Settling a lawsuit rather than going to trial can you costly legal fees and ensure that you get paid for all or a portion of your damages. While lawsuit winnings can feel like a huge windfall, you'll need to set enough money aside to cover the damages caused by the breach that gave rise to the lawsuit. You'll also need to find a way to carefully manage your funds so that they don't go to waste.
Review the settlement agreement with the assistance of your attorney. Settlements are contracts, which means they're legally binding, and you could be held in contempt of court if you break an agreement contained in the settlement. Once you settle your lawsuit, you won't be able to re-file it -- so don't agree to any terms with which you are uncomfortable or that seem unfair.
Submit your settlement agreement to the court. The judge will review the settlement, approve it and then issue an order that gives the settlement the full force of law. Until the settlement is submitted to the court and approved by the judge, you and the other party can make modifications to it.
Pay your lawyer. Depending upon the state in which you live and the contract between you and your attorney, your settlement check could be made out to your attorney, who will take out his cut and then disburse the remainder to you. Make sure you budget for this reduction in your earnings. However, if the funds are sent directly to you, you'll have to give your attorney the amount you agreed to when he took on the case. Otherwise, he could sue you and you'll find yourself embroiled in another legal fight.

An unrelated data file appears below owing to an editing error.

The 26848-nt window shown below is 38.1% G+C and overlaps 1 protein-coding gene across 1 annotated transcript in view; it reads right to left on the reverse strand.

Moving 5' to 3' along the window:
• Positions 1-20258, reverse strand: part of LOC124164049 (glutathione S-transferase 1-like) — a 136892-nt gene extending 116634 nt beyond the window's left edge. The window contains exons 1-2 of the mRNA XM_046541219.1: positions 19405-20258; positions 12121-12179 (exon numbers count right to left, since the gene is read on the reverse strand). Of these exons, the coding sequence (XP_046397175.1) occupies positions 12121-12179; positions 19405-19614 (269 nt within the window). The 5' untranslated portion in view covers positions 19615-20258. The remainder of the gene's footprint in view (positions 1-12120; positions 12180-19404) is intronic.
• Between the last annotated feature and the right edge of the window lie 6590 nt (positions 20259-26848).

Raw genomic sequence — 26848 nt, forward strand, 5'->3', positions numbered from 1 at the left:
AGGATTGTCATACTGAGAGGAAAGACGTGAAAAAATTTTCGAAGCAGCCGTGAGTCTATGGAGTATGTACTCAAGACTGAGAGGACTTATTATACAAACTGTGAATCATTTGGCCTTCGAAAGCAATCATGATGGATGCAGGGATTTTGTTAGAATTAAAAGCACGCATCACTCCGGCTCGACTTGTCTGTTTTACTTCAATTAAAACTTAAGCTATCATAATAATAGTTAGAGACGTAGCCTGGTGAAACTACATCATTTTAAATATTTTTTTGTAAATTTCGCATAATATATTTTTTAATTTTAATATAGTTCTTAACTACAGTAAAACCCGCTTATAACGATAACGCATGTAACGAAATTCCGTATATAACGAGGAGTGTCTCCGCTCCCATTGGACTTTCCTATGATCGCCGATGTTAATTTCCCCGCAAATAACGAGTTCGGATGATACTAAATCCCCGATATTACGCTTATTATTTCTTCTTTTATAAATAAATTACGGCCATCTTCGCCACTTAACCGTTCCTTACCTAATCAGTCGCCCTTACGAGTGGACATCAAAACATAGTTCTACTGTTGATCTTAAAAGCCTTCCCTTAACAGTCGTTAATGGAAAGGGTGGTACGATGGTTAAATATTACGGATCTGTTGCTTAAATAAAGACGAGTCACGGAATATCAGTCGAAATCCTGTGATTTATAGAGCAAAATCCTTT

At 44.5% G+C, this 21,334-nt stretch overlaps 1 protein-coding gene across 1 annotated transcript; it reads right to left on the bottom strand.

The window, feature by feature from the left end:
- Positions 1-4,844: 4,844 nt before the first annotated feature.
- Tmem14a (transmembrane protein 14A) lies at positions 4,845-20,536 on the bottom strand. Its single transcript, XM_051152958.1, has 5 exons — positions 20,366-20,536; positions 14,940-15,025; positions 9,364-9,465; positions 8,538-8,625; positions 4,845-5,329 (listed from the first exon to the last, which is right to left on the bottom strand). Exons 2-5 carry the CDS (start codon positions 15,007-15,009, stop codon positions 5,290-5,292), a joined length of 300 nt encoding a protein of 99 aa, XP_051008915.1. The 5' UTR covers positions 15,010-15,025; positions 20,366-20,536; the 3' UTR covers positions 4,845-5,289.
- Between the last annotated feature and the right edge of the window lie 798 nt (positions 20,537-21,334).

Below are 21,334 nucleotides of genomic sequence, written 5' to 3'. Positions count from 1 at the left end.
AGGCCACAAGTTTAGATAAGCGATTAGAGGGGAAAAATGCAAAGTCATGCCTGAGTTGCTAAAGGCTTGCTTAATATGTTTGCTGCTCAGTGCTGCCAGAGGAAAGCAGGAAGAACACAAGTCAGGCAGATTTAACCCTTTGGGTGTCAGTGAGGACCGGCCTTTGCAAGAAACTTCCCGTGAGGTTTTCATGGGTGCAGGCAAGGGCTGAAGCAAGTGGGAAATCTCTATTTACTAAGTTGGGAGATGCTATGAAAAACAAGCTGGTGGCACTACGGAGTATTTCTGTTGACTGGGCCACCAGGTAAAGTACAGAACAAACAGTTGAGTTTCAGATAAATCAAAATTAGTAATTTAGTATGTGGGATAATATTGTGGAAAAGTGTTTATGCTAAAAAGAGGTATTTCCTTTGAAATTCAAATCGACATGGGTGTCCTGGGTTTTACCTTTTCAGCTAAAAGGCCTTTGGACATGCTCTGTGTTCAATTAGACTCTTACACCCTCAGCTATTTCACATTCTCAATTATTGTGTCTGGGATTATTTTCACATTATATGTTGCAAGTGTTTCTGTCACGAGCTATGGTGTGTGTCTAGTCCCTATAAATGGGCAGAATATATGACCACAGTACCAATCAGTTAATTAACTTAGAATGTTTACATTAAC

Pay for any damages that the settlement was intended to cover. You're not under any legal obligation to do so, but if you've accumulated medical debt or had to dip into your savings, pay this money before you do anything else with your settlement funds. After that, meet with a financial adviser who can help you determine what to do with the funds. You might want to invest them, use them to start a business or establish a charity.
Pay taxes on your settlement. Settlement funds that go directly to pay for physical damages or illness aren't taxable, but punitive and compensatory damages are taxed. If you're given money to compensate you for lost wages, for example, you'll pay taxes on this money as if it had been part of your salary.
Don't start spending money from your settlement until you receive it; it's always a possibility that the other party could go bankrupt or try to avoid payment.
- Don't start spending money from your settlement until you receive it; it's always a possibility that the other party could go bankrupt or try to avoid payment.
Van Thompson is an attorney and writer. A former martial arts instructor, he holds bachelor's degrees in music and computer science from Westchester University, and a juris doctor from Georgia State University. He is the recipient of numerous writing awards, including a 2009 CALI Legal Writing Award.